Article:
Jon B. Alterman
The Financial Times (Commentary)
November 1, 2007 - 2:38pm

Condoleezza Rice, the US secretary of state, is bringing the wrong people together in Annapolis, near Washington, in November. Belatedly deciding that the time has come for the Bush administration to put energy and focus into Arab-Israeli peacemaking, her effort to gather Israeli and Palestinian leaders and whatever other dignitaries will join her is not only too little, too late. It is also the wrong thing to do.

There was a time not so long ago when reasonable people wondered whether common ground could ever be found between Arabs and Israelis. The Oslo accords were a true breakthrough, suggesting that at least some overlap existed between the maximum Israelis might offer and the minimum Palestinians might accept. Seven years of only partly successful negotiations highlighted just how much the details mattered. As it left office in late 2000, the Clinton administration left behind the “Clinton parameters”, a sort of high water mark for what had been agreed in principle and what could be expected in an agreement.

The problem then, as now, was demonstrating to sceptics that an agreement would actually bring peace. The so-called 2002 “road map” was intended to reassure them by outlining reciprocal steps that would lead toward peace and a Palestinian state by 2005, but the document fell as yet another victim of Palestinian-Israeli violence.

In its wake, the voices of sceptics have grown louder. Hamas’s victory in Palestinian elections did little to soften the organisation’s rhetoric or its actions. Fatah’s forced flight from Gaza not only highlights the difficulty the Palestinian Authority has establishing control over many Palestinians, but that hardliners are consolidating their control over Hamas. Israelis are stung that their withdrawal from Gaza has not meant an end to rocket fire from there. Most Palestinians view the barrier Israel is erecting as yet another in a long series of land grabs; most Israelis see it as a necessary defence against an unrelenting foe.

The problem now in Arab-Israeli peace is not one of mere tactics, it is one of strategy. If one believes the polls, a majority of Palestinians and Israelis alike seek a two-state solution but doubt whether one is attainable. Israelis believe that they have fought, negotiated and unilaterally withdrawn for peace, all to no avail. They are divided on what measure of violence and negotiation, directed toward what targets, will bring them peace. Palestinians are consumed by a similar debate, with many arguing that some willingness to use violence is the only way to force Israelis to the negotiating table.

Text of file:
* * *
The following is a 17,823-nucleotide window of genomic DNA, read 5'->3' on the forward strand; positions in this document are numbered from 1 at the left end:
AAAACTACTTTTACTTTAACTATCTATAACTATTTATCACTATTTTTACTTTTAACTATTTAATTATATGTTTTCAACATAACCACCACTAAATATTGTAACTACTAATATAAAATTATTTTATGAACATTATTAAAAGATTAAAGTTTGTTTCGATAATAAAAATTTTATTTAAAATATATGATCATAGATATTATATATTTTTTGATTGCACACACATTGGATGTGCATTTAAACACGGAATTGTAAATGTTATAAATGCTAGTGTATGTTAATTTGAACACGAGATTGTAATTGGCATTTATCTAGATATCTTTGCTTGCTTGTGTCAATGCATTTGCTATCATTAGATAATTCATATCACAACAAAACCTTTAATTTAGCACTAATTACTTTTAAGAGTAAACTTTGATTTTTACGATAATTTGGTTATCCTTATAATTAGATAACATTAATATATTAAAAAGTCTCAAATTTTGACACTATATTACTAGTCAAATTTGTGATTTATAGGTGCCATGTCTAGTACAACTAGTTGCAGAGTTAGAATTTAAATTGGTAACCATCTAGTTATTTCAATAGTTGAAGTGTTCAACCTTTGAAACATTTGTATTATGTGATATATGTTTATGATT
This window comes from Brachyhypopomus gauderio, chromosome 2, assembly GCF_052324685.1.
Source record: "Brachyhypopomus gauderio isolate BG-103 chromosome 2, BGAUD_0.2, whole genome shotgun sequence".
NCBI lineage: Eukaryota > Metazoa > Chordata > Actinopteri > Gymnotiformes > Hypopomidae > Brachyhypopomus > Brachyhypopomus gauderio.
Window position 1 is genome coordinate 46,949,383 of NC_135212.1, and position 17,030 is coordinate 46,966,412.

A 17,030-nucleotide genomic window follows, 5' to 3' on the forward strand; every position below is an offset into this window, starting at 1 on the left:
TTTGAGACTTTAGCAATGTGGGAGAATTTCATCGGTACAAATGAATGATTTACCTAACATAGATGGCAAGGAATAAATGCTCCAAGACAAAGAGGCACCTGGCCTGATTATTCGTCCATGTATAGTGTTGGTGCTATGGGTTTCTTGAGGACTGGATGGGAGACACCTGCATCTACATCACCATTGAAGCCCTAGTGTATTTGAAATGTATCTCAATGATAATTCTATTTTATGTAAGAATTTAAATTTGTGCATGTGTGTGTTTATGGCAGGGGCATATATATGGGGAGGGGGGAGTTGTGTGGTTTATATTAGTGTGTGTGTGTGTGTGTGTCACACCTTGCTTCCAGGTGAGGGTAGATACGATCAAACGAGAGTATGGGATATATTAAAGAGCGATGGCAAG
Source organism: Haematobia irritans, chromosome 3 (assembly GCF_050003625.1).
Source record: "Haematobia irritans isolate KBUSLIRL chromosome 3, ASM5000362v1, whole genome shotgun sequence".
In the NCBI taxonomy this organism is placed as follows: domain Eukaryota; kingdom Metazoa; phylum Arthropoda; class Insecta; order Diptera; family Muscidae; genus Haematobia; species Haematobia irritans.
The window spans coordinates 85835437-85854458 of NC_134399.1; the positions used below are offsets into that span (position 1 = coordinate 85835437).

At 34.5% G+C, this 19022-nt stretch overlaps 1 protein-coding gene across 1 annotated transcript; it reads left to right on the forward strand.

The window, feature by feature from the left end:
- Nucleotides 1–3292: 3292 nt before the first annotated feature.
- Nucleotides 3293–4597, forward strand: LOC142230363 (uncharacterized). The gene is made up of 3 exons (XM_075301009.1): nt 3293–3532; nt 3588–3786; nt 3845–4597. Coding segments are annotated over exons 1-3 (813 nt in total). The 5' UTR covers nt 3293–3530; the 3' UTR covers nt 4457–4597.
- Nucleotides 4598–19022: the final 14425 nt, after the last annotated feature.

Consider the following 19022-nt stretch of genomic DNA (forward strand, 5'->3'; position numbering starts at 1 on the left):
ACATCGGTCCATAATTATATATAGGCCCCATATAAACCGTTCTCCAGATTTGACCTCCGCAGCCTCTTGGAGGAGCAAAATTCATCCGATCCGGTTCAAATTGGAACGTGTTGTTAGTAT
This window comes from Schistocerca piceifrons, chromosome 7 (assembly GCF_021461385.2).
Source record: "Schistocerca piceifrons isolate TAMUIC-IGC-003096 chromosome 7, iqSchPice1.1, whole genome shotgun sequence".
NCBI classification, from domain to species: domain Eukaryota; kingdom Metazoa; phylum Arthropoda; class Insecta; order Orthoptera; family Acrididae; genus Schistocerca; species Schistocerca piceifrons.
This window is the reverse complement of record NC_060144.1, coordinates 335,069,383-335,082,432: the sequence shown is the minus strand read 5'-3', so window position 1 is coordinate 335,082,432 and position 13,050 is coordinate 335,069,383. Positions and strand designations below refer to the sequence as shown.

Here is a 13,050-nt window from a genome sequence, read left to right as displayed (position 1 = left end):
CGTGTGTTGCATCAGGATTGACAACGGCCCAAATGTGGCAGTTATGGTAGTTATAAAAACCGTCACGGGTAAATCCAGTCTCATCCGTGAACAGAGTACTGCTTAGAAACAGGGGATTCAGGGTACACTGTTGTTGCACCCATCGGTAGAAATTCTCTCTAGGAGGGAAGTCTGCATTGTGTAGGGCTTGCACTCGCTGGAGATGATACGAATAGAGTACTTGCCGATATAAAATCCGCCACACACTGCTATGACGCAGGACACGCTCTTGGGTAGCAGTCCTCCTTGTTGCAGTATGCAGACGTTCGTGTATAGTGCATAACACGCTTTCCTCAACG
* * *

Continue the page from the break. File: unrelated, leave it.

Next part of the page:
Ms Rice’s conference does nothing to move this debate forward. Instead, it seeks to bring together people already on record as favouring a negotiated solution to rehash their stated positions. In a different environment, this could make sense. Yet, Ms Rice brings together two leaders – Israel’s Ehud Olmert and the Palestinians’ Mahmoud Abbas – in the twilight of their political careers. They are widely ridiculed for their naivety about the nature of their adversary. Political weakness compels the Palestinian side to demand more, and the Israeli side to surrender less. Meanwhile, they are being brought together under the aegis of a US president in the twilight of his own political career, one so burdened with Middle Eastern problems that the Arab-Israeli conflict is now his number three priority in the Middle East, after Iraq and Iran.

The way this is likely to unfold is precisely the wrong way. Rather than move the parties toward peace, it will demonstrate how difficult it is even for those leaning toward peace to make such a peace. In so doing, it will strengthen the rejectionists.

What needs to happen now is more politics and less diplomacy. Israelis and Palestinians need to have genuine national debates about where they want their countries to go. They need to agree on a strategy. Israel seems poised to begin an election campaign that will discuss exactly that point. Where Israeli politics end up – whether Kadima endures as a centrist party and whether the Israeli public tilts left or right – will help determine how Israelis pursue peace.

Palestinians have a much harder time because their politics are in such disarray. A 22-month, western-led effort to weaken Hamas has divided Palestinians rather than uniting them behind Fatah. While Hamas may not be strong enough to govern, it has ample capacity to act as a spoiler.

The problem here is principally political, not diplomatic. Moving the politics would require a US commitment of immense courage and creativity that changes the politics on both sides. Those politics would require a unified Palestinian community that includes Hamas and Fatah, less polarisation on the Israeli side, and more urgency on both. That is a tall order, especially for a lame-duck president, and an ill-planned conference does little to bring it about.


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